Commercially, Real Madrid £316m overtook Bayern Munich £309m. These two plus Barcelona £286m, #MUFC £280m, PSG £278m & #MCFC £235m are well above the rest. Given the slowdown in the PL TV deal, English clubs need to optimise commercial deals, especially #AFC £107m & #THFC £103m.
As might be expected, PSG 58% and Bayern 55% lead the way in terms of the importance of commercial income to total revenue, but then come Inter 53% (new deals following Suning acquisition). Worth noting that #MCFC is “only” 47%, same as #MUFC and Real Madrid.
If we exclude broadcasting income, the leading clubs are similar, though Bayern and PSG are both one place higher and the range of the top 5 clubs is much lower (£76m vs. £162m). Without the boost of the Premier League TV money, the gap to mid-tier English clubs is much larger.
The total number of English clubs in the top 20 fell from a record 10 to 9, with Italy increasing from 3 to 4. Germany and Spain had three clubs with one from France. For the second consecutive year, there are no clubs outside of the “Big Five” leagues in the top 20.
In fact, there are only three clubs outside the “Big Five” leagues in the top 30, namely Zenit Saint Petersburg £149m, Besiktas £147m (thanks to reaching the Champions League last 16) and Benfica £133m (third consecutive year for the Portuguese club).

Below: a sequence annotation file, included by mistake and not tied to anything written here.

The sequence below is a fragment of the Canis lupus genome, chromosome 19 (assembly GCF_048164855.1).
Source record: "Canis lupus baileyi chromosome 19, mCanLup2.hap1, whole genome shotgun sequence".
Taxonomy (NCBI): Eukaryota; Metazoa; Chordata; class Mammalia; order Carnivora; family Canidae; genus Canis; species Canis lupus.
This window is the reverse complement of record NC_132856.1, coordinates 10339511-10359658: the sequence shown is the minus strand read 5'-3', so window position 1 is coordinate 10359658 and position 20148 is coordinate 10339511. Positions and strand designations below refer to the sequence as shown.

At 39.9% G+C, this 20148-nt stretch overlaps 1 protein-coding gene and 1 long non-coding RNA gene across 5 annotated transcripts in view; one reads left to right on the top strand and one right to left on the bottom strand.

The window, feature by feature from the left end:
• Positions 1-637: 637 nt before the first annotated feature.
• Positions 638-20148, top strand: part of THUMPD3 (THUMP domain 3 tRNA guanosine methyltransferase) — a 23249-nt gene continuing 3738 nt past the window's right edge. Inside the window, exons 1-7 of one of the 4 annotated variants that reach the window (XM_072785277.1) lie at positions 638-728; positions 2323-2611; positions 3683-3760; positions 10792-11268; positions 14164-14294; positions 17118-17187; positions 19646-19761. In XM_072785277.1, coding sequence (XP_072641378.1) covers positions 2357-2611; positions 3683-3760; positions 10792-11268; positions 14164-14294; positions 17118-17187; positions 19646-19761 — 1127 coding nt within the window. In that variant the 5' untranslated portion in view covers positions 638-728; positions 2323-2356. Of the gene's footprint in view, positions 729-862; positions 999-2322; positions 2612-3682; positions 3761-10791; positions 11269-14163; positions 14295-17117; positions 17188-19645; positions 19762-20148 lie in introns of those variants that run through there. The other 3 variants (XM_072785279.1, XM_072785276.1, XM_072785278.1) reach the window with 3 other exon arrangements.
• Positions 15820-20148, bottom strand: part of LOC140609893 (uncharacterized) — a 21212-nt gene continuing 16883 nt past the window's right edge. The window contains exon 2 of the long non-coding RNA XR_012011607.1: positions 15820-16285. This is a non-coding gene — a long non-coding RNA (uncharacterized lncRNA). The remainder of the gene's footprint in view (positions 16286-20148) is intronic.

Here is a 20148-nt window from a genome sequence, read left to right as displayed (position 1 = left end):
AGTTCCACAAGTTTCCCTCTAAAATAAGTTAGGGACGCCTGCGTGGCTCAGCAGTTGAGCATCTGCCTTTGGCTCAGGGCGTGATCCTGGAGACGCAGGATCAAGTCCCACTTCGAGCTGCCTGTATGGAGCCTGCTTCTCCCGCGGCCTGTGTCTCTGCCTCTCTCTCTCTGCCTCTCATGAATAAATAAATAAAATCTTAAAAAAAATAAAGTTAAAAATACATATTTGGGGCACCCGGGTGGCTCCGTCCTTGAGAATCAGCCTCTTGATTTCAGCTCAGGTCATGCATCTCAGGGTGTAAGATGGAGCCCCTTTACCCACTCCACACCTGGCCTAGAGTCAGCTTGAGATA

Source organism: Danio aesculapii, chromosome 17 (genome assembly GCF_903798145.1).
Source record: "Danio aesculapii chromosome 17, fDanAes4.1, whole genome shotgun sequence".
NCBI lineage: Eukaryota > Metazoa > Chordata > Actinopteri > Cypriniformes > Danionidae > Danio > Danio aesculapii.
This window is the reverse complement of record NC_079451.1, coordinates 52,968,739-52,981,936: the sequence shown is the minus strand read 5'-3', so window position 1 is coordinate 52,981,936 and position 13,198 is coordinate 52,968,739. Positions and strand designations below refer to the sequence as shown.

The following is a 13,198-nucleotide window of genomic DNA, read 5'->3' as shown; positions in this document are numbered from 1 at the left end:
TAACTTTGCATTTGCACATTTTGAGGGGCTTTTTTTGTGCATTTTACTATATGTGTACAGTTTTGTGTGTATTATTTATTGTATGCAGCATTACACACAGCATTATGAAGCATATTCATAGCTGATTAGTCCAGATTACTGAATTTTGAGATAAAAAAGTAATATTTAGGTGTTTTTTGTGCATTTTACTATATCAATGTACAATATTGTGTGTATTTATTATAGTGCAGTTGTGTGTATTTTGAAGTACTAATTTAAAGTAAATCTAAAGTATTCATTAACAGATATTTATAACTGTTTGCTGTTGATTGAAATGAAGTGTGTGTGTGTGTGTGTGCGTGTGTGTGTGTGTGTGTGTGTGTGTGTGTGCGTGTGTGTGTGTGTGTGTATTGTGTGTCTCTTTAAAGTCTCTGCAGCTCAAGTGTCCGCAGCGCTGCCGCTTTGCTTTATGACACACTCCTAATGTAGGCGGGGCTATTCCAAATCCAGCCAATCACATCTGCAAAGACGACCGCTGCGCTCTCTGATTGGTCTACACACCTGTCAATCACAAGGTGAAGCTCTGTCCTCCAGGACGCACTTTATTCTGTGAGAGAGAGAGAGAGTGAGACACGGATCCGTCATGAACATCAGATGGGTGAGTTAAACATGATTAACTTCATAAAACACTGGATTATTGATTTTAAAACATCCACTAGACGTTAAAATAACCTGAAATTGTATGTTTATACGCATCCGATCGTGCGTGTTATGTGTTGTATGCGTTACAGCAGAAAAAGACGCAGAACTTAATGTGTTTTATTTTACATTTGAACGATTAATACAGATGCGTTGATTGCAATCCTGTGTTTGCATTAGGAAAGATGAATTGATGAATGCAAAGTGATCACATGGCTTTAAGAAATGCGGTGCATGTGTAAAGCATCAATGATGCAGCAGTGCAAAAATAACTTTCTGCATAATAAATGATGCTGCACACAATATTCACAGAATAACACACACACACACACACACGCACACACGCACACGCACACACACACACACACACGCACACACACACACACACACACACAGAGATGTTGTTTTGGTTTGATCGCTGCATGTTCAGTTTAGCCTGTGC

English strength is further reflected with 13 representatives in the top 30, though this is 1 less than last year and well down from the peak of 17 in 2015. To underpin the Premier League’s strength, #BHAFC £139m are in 29th place in their first season in the top tier since 1983.
Highest growth of the top placed club from each of the “Big Five” leagues was at Real Madrid €76m, followed by Paris Saint-German €55m and Bayern Munich €42m. Both Juventus and #MUFC actually saw their revenue fall, by €11m and €10m respectively.
The gap between top and bottom, defined as 1st place to 20th place, increased from €477m to a record €553m. This has been on a steadily upward trend, nearly tripling from €207 million in 2006. In other words, the rich get richer.
On the other hand, the gap between the 10th place club and 11th place club narrowed from €50m to €33m, mainly due to #THFC €428m over-taking Juventus €395m. That said, this gap was as low as €7m in 2013.
The financial threshold for membership of the Money League club is around €200m. This has become increasingly challenging, basically doubling in the nine years since 2009 from €100m.
Although the Money League gives a partial picture of finances, only focusing on revenue, it remains a useful indicator of success on the pitch. The lack of substantial increases in the next Premier League TV cycle may mean that clubs from other leagues begin to narrow the gap.